To get to land, we used zodiacs which are inflatable, heavy duty motorized boats. We had to load and unload the zodiacs via the gangway. Because the Antarctic seas can be quite rough, this process could be quite treacherous.
On day four, we sailed through the Gerlache Strait in the morning. That afternoon we took a zodiac cruise through Valdivia Point, which was our first up close encounter with the majestic glaciers and icebergs of Antarctica. It was jaw dropping.
Afterwards, we sailed through the narrow Graham Passage to Charlotte Bay where we had our very first continental landing at Portal Point. We saw our first minke whale in the Graham Passage. At Portal Point, we hiked to the top of a landing with great 360 degree views and an adorable Gentoo penguin colony. Later, we took a zodiac cruise around the bay.
We started day five with kayaking around the stunning Ferguson Channel. As small snowflakes fell, we paddled through the glass like water. We were brought to tears by the magnitude of the glaciers and the utter silence of the end of the world.
Day five continued to be a huge day. After landing at Brown Station in Paradise Bay, we hiked to an overlook before Whitney took the polar plunge.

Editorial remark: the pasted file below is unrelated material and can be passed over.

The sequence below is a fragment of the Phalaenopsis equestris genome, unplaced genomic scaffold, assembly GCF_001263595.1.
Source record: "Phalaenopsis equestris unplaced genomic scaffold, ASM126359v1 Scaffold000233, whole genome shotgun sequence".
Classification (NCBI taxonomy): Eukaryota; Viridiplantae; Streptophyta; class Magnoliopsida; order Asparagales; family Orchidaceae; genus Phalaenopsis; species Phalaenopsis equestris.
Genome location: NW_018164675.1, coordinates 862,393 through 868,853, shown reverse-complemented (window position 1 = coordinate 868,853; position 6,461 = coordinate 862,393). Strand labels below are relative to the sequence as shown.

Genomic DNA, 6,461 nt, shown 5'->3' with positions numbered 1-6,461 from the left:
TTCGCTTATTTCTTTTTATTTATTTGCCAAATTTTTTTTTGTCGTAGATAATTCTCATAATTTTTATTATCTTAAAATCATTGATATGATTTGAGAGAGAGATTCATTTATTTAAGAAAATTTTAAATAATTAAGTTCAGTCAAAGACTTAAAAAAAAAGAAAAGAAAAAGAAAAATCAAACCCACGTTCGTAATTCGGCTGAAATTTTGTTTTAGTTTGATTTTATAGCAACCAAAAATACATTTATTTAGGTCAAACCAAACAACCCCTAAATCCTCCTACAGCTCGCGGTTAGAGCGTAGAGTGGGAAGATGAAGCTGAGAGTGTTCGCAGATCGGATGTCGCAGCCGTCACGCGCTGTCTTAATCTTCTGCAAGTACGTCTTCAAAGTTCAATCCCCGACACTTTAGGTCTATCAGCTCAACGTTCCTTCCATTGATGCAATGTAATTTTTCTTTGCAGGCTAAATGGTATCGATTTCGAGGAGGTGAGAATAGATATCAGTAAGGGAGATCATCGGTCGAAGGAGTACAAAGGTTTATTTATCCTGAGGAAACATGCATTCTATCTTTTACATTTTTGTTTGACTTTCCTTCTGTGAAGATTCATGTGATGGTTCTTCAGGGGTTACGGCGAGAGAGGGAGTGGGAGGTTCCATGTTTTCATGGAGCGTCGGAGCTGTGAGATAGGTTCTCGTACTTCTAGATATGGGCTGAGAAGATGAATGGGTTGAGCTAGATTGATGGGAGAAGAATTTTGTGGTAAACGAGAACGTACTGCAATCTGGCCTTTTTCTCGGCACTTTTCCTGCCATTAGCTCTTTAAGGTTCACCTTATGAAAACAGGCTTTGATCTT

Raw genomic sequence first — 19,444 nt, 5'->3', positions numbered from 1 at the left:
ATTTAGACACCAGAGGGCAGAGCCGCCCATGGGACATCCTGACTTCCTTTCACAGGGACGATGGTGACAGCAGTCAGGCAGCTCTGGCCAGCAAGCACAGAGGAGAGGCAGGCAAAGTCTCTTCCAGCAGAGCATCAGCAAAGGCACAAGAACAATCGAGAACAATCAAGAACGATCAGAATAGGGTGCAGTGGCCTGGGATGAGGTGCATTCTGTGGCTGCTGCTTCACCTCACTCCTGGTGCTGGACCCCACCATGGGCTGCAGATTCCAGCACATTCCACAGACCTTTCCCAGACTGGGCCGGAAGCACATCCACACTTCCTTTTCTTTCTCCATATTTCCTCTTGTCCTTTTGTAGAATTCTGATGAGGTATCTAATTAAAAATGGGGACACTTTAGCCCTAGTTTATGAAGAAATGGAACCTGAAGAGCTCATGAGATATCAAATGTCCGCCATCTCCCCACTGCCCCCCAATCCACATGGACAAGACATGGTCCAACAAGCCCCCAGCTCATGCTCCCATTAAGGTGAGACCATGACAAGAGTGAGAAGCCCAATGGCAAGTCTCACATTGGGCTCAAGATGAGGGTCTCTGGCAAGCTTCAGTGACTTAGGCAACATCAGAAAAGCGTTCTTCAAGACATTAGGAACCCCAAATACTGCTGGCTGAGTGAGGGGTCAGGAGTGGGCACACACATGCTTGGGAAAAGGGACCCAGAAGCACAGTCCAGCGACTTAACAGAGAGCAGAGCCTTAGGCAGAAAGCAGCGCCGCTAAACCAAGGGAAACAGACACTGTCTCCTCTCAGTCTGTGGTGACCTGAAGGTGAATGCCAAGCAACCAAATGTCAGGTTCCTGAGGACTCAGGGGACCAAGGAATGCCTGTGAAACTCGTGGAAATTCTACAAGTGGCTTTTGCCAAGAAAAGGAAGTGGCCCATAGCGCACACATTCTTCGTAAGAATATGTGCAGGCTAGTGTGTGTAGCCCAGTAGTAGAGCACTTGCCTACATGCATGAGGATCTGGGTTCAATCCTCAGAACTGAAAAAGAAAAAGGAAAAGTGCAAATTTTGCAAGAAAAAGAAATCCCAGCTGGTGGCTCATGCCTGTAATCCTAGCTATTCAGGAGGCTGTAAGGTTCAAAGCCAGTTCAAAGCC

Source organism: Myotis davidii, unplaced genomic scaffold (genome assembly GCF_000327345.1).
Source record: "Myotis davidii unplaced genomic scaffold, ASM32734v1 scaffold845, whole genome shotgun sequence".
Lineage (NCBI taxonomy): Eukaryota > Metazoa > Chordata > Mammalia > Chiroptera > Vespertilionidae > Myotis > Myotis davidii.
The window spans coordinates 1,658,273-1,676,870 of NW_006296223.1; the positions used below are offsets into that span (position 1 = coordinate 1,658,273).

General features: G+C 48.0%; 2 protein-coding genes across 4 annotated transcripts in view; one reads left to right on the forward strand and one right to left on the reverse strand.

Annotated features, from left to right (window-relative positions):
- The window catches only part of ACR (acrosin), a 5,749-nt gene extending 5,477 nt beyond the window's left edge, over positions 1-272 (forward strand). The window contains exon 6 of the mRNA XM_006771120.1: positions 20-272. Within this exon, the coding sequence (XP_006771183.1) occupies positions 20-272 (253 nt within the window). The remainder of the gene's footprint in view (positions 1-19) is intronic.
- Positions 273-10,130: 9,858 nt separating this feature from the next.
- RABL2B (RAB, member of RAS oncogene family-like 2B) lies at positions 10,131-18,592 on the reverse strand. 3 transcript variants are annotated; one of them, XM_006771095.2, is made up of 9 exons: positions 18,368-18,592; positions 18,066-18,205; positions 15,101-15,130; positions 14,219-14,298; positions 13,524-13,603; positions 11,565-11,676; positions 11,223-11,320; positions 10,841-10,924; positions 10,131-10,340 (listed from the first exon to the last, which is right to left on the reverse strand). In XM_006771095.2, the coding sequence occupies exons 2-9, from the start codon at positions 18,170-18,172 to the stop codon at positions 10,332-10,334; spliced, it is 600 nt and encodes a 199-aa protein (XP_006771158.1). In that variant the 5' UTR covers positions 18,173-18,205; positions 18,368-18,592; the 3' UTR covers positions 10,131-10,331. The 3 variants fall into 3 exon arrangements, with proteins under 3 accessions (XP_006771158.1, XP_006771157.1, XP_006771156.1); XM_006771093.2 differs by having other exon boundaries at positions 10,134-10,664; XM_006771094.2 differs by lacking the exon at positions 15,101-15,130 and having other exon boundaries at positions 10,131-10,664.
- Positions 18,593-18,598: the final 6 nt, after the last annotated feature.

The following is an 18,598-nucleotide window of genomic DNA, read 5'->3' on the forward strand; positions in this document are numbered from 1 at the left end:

That night we camped at Stoney Point. We shoveled out snow blocks to form a shallow wall to protect us from the wind, where we slept in bivy sacks and doubled up sleeping bags. It snowed all night and we awoke to piles of perfect snowflakes across our bodies.
Day six was full of blue skies and long lost sunshine. We landed at Neko Harbour in the morning, where we hiked and sat amongst Gentoo penguins and Weddell seals. Afterwards, we went to Useful Island where both Gentoo penguins and Chinstrap penguins live. We even saw a leopard seal on an iceberg on the way. Leopard seals are usually solitary and known for being very aggressive. They have even been known to kill people who get too close.
On our last day along the Antarctic Peninsula, we took a zodiac cruise through the Melchior Islands. We admired multiple Weddell seals and some crazy icebergs.
Our last two days across the Drake Passage back to Ushuaia hailed some fun companions. A pod of about fifteen orca whales played with our ship for over an hour. There were a few humpback whales and a minke whale, as well. There are five main Antarctic whale species each distinguishable by their dorsal fins, blow patterns, and flukes. The flukes, or tails, are used for individual identification as well, much like a fingerprint. Because we made good time across the Drake Passage, we made a detour to Cape Horn, notorious for ship wrecks and bad luck in the days of the early explorers.
Our amazing expedition team made the trip incredible!
Throughout the entire expedition, Whitney and I were in total awe of the grandiosity and scale of this continent. The natural beauty is unfathomable and I can honestly say I have never seen anything quite so magical. I can’t even put into words how surreal and beautiful Antarctica is. It is something you have to see to believe as pictures will never do it justice.